How to live like a Local in Panama City

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The tropical landscape of Panama City is home to Lonely Planet Local Martina Gili, who loves the way the metropolis surrounded by jungle offers the best of both worlds to a young family like hers.

Besides the rooftop bars, artisanal markets and gourmet restaurants, Martina is always looking for the best road trip destinations to the rainforest, the Pacific coast or through hundreds of Caribbean islands.

A container ship is completing its passage through the Panama Canal. The ship is headed to the Pacific ocean. Mitchell Christopher/500pxA container ship completes its passage through the Panama Canal © Mitchell Christopher/500px

When I have friends in town… I take them to the Miraflores Visitor Center to check out ships as they transit through the Panama Canal. Cycling on the Amador Causeway is a must to get a 360-degree view of the city’s skyline, ocean and the Bridge of the Americas which connects to city to the hinterland. Nights out are best spent rambling through the cobblestone streets of Casco Viejo’s historic district.

For me, the best place to live with a family… is Clayton. Neighboring the jungle, it’s the greenest area in town, with residential houses, playgrounds, schools and the Kiwanis Sports Center which provides access to all sorts of outdoor activities including tennis, volleyball, football, baseball and swimming. I love it because it’s one of the few neighborhoods in Panama City where I can shop, go to a yoga class or grab a coffee without taking the car.

LP Local Martina Gili and her son enjoy some free time at the Kiwanis pool Martina Gili/Lonely Planet Lonely Planet Local Martina Gili and her son enjoy spending time poolside at the Kiwanis Sports Center in Clayton © Martina Gili/Lonely Planet

I have a toddler… and we love to spot animals in the city, especially the hundreds of pelicans diving into the sea by the Amador Causeway or the ñeques (agouti) at the City of Knowledge industrial park. These cute cartoon-like rodents with no tail eat nuts and mangoes and hop on the grass all over the neighborhood. The outdoor pool at the Kiwanis is great for spending a sunny afternoon, followed by a fresh pineapple juice and quesitos (sweet cheesy pastries) at Pan y Canela Café.

For a night out I recommend… bar-hopping in the beautifully renovated district of Casco Viejo. Book a table at Ochoymedio for an intimate dinner with cocktails. With lanterns hanging over the lush green tropical patio, above a huge mural of the Virgin Mary, the restaurant offers the best of Latin-inspired fine dining. For a view of the city’s skyline at night have a mojito on the rooftop of Casa Casco, or head over to Danilo’s Jazz Club inside the American Trade Hotel to hear live music from some of the world’s leading jazz artists.

The lush plants, overhead lighting and large mural of the Virgin Mary make for a cozy and intimate atmosphere at Ochoymedio Restaurant in Panama City. Ochoymedio Restaurant Ochoymedio Restaurant’s intimate setting makes it a perfect spot for dining © Ochoymedio Restaurant

When I want to get out of the city… I go to Gamboa Rainforest Resortand rent a kayak. Rowing along the Chagres River while spotting howler monkeys and tropical birds humming along the shore is the most relaxing getaway and it’s only a half-an-hour drive from the city center. The resort also features immense swimming pools and offers numerous excursions to the jungle, including a trip to visit the Emberá indigenous tribe.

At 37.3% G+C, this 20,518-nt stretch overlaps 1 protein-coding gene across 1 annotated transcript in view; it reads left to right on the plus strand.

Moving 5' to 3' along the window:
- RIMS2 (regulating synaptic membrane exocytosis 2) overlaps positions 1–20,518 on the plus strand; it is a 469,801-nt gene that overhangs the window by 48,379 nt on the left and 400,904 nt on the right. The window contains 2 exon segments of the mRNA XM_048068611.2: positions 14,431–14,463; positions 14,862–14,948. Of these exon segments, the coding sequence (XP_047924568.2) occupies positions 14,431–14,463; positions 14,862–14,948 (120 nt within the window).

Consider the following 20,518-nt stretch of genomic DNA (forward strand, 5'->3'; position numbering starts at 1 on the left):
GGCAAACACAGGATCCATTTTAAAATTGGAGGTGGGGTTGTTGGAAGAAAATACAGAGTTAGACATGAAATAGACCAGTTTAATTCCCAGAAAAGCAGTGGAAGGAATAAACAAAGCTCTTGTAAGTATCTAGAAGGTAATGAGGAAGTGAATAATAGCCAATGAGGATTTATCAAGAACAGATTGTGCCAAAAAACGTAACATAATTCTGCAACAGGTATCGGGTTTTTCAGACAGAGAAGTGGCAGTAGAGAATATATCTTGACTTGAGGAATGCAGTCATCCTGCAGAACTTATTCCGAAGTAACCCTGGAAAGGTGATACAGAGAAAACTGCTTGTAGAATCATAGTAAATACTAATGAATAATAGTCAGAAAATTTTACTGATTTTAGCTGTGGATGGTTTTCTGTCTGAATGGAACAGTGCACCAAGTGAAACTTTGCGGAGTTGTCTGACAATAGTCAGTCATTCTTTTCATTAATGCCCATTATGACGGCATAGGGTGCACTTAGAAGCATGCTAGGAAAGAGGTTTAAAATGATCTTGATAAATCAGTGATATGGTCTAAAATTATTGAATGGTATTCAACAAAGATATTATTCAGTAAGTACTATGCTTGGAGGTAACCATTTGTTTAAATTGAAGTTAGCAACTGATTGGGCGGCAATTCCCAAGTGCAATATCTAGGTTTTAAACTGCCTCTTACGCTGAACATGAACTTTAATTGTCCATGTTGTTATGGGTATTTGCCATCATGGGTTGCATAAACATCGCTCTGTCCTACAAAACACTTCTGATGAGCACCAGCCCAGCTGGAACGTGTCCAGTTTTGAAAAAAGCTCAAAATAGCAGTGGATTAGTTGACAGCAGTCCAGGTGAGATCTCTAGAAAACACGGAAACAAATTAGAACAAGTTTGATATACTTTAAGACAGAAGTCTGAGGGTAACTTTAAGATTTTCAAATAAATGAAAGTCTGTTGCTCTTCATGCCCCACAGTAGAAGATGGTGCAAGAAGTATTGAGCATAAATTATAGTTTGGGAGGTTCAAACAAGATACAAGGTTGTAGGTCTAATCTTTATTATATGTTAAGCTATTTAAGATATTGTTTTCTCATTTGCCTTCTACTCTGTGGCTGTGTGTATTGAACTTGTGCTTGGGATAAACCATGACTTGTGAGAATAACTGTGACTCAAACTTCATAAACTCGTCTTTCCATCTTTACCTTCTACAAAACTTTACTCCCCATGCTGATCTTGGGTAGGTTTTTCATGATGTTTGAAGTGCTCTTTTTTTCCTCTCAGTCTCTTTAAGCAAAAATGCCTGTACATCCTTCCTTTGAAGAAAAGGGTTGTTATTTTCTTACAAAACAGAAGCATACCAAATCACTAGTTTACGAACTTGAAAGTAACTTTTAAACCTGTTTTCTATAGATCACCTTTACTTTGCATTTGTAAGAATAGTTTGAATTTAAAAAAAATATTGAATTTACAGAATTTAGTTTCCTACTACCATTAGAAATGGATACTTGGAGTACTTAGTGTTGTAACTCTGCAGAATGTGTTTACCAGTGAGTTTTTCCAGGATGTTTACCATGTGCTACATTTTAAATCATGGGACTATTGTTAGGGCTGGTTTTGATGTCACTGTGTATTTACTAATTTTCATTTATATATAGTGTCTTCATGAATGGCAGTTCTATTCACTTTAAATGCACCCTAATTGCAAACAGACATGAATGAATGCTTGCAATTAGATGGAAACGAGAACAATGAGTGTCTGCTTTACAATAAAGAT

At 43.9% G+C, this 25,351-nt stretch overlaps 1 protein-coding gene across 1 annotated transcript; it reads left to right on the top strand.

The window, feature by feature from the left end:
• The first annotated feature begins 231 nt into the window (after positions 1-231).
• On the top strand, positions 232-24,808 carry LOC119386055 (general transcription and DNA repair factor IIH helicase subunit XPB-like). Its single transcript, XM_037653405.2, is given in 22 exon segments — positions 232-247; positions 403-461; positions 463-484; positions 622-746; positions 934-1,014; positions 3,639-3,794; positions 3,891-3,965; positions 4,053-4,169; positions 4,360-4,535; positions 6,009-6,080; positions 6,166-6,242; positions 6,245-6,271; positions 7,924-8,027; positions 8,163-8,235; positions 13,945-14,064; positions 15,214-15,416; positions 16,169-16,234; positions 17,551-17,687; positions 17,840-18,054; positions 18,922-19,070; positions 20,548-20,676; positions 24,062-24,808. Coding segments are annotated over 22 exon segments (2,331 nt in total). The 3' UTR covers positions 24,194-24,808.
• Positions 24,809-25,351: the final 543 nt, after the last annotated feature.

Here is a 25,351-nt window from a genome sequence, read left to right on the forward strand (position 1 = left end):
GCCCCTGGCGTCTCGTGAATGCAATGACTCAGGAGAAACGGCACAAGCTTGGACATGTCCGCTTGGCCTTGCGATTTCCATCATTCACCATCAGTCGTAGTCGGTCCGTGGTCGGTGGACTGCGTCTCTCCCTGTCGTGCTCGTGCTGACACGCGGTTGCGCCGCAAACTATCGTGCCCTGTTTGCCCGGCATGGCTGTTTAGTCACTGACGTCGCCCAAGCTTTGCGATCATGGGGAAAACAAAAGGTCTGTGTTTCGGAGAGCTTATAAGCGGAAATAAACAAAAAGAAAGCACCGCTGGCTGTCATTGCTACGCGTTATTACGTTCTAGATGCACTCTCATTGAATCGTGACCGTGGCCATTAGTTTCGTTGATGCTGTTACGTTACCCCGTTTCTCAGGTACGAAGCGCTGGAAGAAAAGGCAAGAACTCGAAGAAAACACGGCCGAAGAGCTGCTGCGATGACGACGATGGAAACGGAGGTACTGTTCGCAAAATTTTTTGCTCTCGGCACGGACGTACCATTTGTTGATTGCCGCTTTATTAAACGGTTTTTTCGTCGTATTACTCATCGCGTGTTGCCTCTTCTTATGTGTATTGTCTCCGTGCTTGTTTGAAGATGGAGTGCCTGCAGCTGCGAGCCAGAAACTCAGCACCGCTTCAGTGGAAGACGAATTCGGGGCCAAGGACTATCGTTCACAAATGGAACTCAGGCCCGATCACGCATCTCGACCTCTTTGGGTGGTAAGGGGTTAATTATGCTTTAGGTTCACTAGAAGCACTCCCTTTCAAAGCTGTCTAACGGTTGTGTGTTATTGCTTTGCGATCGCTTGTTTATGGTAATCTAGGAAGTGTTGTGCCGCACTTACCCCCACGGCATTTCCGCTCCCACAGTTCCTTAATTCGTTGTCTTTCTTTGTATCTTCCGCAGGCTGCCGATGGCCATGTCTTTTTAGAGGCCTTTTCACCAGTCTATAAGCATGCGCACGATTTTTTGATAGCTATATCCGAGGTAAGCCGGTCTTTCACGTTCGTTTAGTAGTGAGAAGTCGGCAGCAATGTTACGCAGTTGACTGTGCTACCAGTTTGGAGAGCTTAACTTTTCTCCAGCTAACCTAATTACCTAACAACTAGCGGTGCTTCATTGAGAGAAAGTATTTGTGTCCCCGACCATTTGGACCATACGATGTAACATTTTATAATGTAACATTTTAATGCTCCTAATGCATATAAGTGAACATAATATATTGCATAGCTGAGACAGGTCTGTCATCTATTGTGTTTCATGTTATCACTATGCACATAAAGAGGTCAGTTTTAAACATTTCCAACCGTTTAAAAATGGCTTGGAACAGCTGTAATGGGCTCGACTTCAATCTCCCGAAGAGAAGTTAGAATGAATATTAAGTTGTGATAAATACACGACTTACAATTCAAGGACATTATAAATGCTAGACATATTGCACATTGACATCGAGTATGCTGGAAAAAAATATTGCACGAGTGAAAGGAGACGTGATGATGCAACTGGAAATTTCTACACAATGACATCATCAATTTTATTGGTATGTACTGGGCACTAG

Casco Viejo ruins in Panama City Martina Gili/Lonely Planet The ruins in Casco Viejo provide a glimpse into Panama’s history © Martina Gili/Lonely Planet

To understand the rather complex Panamanian identity… I recommend watching the documentaries of Panamanian award-winning director Abner Benaim. First ruled by Spain, then by Colombia and finally occupied by the U.S., Panama needs to be understood before you can love it. Invasion tackles the controversial U.S. invasion of Panama of 1989, whereas Bosses and Maids draws a touching and humorous portrait of Panama’s social structure by focusing on the relationship between the upper class and their maids.

On a typical weekend… I’m either chilling by a pool (most condos have one) or I’m away for a one or two-day trip. Typical weekend destinations include the fresh mountains of El Valle, Contadora Island in the Pearl Archipelago, or the Caribbean Isla Grande, right off the coast of Portobelo, with coconut trees, crystal waters and colorful houses on stilts.

For cheap eats… I recommend having lunch with the locals. Visit The Fish Market (also known as the Mercado de Mariscos) and have a delicious ceviche at one of the outdoors stands while spotting fishermen unload freshly-caught seafood from their boats. For a more rounded menu, try the iconic restaurant El Trapiche (either on Via Argentina or at Albrook Mall). Order a ropa vieja (pulled beef with rice and vegetables) and a big chicha (a fresh fruit juice with water).

A street art image of a green man opening his eyes in the area of Casco Viejo Martina Gili/Lonely Planet Street art only adds to the unique vibe of the renovated district of Casco Viejo © Martina Gili/ Lonely Planet

One thing I hate about Panama City… is the traffic. Not only are there endless queues at rush hour, but you also have to learn to maneuver like a Formula 1 driver amongst potholes, unruly taxis and the ‘diablo’ buses. These old-school buses are redecorated with flashy spray paint and famous characters ranging from Amy Winehouse to Jesus Christ and they spit out clouds of black smoke while they cut you off.

I know I’ve become a Panamanian… when I take shelter in one of the humongous malls of Panama City on a rainy day and that I spin my kid around a giant carousel while feeding him popcorn and ice cream as we wait for the storm to pass.

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